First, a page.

Why the wealthy are turning to Pawnbrokers

Why the wealthy are turning to Pawnbrokers

Wealthy people looking to fund new ventures are turning their backs on the banks and are now turning to pawnbrokers.

Its becoming harder to borrow from the banks for new ventures due to legislation, there also finding when they do approach the bank there having to wait for lengthy decisions, resulting in missed opportunities, so their pawning their Rolex’s, art collections and other collateral for quick and easy loans from high-end pawnbrokers.

They know that they can turn their valuables back into cash quickly, without having to fill out lengthy application forms, waiting for credit checks and then having to wait weeks for an answer.

There is only a handful of Pawnbroking companies in New Zealand who are tapping into the trend of letting their affluent clients take quick thousand-dollar or million-dollar loans with high-end collectibles as collateral and Premier is one of them. That’s far greater than the average loan size of $150,  Business owners say the way the luxury goods-backed loans are growing points less to the financial distress associated with pawn shops and more to seize money-making opportunities.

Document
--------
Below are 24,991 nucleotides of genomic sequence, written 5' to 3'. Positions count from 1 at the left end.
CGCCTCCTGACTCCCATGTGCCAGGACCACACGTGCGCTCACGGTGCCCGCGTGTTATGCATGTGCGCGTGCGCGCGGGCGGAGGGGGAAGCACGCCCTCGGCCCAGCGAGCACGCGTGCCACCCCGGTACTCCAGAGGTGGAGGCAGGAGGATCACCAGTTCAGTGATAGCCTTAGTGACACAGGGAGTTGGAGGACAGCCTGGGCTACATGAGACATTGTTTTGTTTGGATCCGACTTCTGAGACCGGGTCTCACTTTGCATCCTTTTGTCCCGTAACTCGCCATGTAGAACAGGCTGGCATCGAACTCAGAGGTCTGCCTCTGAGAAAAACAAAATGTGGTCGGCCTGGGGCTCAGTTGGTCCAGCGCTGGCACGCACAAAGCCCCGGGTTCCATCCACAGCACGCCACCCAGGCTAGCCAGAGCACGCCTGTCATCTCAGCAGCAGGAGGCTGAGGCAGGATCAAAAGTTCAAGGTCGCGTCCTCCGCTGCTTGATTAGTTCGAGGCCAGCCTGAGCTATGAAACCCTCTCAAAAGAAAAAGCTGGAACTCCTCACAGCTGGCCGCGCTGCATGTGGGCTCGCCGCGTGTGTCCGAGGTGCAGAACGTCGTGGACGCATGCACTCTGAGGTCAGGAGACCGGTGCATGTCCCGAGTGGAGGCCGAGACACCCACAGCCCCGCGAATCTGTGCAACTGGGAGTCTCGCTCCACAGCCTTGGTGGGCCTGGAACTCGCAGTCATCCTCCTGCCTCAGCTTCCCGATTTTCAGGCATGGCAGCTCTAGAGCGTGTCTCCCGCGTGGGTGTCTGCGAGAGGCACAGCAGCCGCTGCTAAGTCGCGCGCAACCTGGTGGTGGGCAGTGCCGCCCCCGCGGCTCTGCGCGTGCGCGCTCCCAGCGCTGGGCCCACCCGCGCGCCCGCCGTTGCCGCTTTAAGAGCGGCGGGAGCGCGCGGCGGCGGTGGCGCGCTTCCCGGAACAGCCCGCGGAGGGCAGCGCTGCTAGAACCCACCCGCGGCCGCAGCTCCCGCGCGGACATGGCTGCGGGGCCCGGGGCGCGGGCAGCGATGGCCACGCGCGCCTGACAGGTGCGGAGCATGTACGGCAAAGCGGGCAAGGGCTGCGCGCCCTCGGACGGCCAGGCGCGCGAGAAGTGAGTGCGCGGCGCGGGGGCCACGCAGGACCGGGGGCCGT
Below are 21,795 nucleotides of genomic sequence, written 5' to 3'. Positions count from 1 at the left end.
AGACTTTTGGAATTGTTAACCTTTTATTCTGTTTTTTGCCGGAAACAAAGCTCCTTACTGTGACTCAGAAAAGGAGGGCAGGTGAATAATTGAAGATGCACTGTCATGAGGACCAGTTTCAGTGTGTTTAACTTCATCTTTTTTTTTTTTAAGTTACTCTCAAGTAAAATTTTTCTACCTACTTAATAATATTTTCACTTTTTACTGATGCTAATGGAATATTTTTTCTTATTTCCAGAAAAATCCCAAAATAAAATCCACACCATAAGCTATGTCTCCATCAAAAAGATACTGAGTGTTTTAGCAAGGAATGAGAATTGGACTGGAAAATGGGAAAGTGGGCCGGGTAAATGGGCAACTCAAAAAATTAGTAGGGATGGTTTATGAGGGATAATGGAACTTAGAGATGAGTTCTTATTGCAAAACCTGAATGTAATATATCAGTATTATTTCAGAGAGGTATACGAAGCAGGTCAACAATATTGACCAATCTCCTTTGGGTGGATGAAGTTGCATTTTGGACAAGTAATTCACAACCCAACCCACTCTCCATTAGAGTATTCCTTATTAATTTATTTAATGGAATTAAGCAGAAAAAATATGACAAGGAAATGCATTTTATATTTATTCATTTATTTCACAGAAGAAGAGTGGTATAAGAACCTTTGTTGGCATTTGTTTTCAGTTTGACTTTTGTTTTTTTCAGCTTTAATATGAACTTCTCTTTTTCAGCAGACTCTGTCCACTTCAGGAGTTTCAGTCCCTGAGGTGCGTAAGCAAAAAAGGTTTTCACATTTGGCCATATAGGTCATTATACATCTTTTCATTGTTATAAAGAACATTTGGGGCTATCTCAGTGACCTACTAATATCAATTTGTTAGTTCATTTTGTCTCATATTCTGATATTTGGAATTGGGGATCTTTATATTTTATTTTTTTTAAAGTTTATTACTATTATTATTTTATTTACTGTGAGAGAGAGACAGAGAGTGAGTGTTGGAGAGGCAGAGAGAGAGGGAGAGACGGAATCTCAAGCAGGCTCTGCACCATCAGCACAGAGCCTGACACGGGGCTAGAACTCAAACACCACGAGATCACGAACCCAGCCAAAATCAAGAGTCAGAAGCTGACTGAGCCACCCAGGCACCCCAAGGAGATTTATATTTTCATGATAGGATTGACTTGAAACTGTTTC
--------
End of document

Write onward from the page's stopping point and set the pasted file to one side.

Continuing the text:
The pickup in economic growth has shifted the balance toward small business owners growing their businesses,

Growth is “certainly geared more towards opportunity loans than anything else, a big part of our job is “educating the affluent consumer that they have all these assets sitting in their closet or in the Garage,

One of our clients was able to use his watch collection to purchase some liquidated stock to sell in his shop.

No bank would provide a loan in such a short time, but after the client came in with “four very high-end luxury” watches, we were able to provide him with $50,000 in 48 hours.

Some clients also leave their luxury goods with Premier for a service that acts like a revolving line of credit

Often times if I talk about my business, the assumption is that people borrowing money from you, they must be in a bad spot. That’s simply not true, we also and more often deal with business owners that are growing.”

Global wealth is on the rise as equity markets have run into record high territory, and prices for luxury goods are climbing. Last year, a da Vinci painting sold for more than $450 million, the most expensive piece of art sold at an auction, according to Christie’s. In December, a vintage Rolex formerly owned by Oscar-winning actor Paul Newman set the record for the most expensive wristwatch sold at an auction — $17.75 million.

Individuals are also using high-end pawn shops to use their existing collectibles to buy more.

“They’re able to fund the passion with the passion, versus using assets that would be used for other purposes. It makes a lot of sense for me.

 

These wealthy people are now thinking outside the box, and that pawnbroking  no longer has a stigma attached.

 

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